Honolulu Mayor Kirk Caldwell agrees with City Council Chairman Ernie Martin, a potential political rival, that the city needs to hold rail officials more accountable for their spending, especially as costs for the Honolulu Rail Transit Project escalate beyond $6.5 billion.
Caldwell just wants a little more flexibility when doing it.
On Tuesday, the mayor testified before the City Council Budget Committee on Bill 23. That measure would extend the half-cent general excise tax surcharge for rail for another five years — to 2027 — to help pay for cost overruns and lost revenue.
A rail car for the new Honolulu rail line is on display at Kapolei Hale.
Nick Grube/Civil Beat
The tax extension is expected to generate an additional $1.5 billion for the project, which officials say should cover current estimated shortfalls.
But Martin wants to place a $910 million cap on the revenue that can go toward rail, as a means to get the Honolulu Authority for Rapid Transportation to work harder on cutting costs.
Caldwell said he supports that proposal in principle; but he said that the city needs more leeway, because additional costs already are expected to exceed the proposed cap by hundreds of millions of dollars.
He said the city must be able to pay contractors when bills come due so that it can meet its obligations under a $1.5 billion grant agreement with the Federal Transit Administration.
“How do we hold the line on expenses, but still give flexibility should more money be needed?” Caldwell said. “I want more flexibility, but at the same time I don’t want to give a rubber stamp to HART.”
Caldwell said Martin’s current proposal included “excellent” accountability measures, including provisions that would force HART to provide regular reports to the City Council on project finances.
For instance, Martin’s bill would require HART to report how much subcontractors are being paid, a level of detail that currently isn’t provided.
HART officials, including Executive Director and CEO Dan Grabauskas and Finance Committee Chairman Ivan Lui Kwan, were equally receptive to Martin’s proposal.
But, like Caldwell, they expressed reservations about a hard cap on the GET revenues. They asked for whatever bill is approved to include a mechanism to free up more funds if necessary.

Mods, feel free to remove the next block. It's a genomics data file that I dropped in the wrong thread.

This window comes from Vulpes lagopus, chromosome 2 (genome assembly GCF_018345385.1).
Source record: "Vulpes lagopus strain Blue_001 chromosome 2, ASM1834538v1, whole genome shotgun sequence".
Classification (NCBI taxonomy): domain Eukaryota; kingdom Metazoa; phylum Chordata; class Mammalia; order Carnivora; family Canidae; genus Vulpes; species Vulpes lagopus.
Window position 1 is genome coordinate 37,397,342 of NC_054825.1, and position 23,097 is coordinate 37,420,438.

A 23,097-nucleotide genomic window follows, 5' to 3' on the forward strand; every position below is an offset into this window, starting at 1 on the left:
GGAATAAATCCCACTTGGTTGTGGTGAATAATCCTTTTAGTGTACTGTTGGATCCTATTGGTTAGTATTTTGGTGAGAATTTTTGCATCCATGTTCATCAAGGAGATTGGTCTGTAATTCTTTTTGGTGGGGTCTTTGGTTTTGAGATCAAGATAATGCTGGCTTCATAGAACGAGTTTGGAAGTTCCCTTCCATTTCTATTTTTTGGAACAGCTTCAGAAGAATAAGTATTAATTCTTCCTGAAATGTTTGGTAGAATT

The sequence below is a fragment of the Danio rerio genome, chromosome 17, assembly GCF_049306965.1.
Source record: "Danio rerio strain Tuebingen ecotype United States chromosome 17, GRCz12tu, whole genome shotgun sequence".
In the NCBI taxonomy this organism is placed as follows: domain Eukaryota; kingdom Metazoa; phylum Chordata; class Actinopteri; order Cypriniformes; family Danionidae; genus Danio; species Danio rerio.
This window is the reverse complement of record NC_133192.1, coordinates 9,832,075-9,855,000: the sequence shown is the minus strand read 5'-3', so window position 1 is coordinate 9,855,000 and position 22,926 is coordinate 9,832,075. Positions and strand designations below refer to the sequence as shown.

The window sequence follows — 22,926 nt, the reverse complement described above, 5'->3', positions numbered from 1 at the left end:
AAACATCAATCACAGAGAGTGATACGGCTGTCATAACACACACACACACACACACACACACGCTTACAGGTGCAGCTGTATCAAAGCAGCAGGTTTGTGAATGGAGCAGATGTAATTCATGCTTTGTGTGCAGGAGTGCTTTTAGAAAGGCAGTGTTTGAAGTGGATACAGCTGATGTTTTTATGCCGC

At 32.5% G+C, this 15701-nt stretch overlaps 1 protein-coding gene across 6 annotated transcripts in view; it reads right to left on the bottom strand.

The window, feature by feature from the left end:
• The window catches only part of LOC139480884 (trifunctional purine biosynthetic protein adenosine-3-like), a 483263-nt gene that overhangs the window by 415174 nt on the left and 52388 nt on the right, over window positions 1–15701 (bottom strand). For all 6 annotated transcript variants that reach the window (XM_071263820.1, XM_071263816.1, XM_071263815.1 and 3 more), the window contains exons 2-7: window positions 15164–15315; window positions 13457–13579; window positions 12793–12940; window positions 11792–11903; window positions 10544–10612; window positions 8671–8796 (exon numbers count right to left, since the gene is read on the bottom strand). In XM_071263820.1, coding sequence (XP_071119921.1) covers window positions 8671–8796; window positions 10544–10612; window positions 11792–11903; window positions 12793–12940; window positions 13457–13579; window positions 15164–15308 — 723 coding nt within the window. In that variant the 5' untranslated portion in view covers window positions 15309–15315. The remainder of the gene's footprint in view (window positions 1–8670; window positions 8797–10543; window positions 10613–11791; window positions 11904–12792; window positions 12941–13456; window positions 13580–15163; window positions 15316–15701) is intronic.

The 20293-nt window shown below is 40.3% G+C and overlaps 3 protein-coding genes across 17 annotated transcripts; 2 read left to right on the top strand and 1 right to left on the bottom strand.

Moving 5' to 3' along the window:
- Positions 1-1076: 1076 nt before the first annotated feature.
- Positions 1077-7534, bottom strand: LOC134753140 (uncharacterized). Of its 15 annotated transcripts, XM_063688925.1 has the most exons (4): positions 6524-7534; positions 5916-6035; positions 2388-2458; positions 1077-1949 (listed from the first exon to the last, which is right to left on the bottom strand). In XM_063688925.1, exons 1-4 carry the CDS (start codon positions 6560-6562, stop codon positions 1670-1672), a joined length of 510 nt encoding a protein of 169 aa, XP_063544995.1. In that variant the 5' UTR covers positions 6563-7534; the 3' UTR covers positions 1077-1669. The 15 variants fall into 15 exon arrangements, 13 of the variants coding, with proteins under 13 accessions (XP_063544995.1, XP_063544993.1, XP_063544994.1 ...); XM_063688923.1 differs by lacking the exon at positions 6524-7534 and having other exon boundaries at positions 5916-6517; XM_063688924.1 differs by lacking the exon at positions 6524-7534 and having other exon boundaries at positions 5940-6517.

The Budget Committee did not vote on the tax extension Tuesday, because it has scheduled two more special hearings for November. If the measure passes out of committee, it would head to the full council for two more approvals before Caldwell would have a chance to sign it.
Budget committee members also did not make a decision on a second Martin proposal that would redirect any additional GET revenues not used for rail toward building more affordable housing.
Meanwhile, the Tax Foundation of Hawaii filed a lawsuit in state court Tuesday that targets the 10 percent the state skims off the rail-surcharge collections for administrative fees.
Since the surcharge was imposed in 2007, the state has collected more than $169 million in revenues. The Tax Foundation contends the fee is unconstitutional because it far exceeds the actual costs of collecting the tax on behalf of the county.
In fact, the state has collected enough money through the administrative fee in some years to cover the expenses for its entire tax department.
“We on Oahu pay an extra 0.5% surcharge on most of the things we buy, and think that the money is going to rail,” Tax Foundation of Hawaii President Tom Yamachika said in a statement. “In fact, over $160 million to date has been kept in the state general fund, and is spent on everything but rail.
“The law says that this money is supposed to pay for the costs of administering and collecting the tax, but not a penny of it was ever designated or set aside for either of the departments involved, and the total amount grossly exceeded those costs.”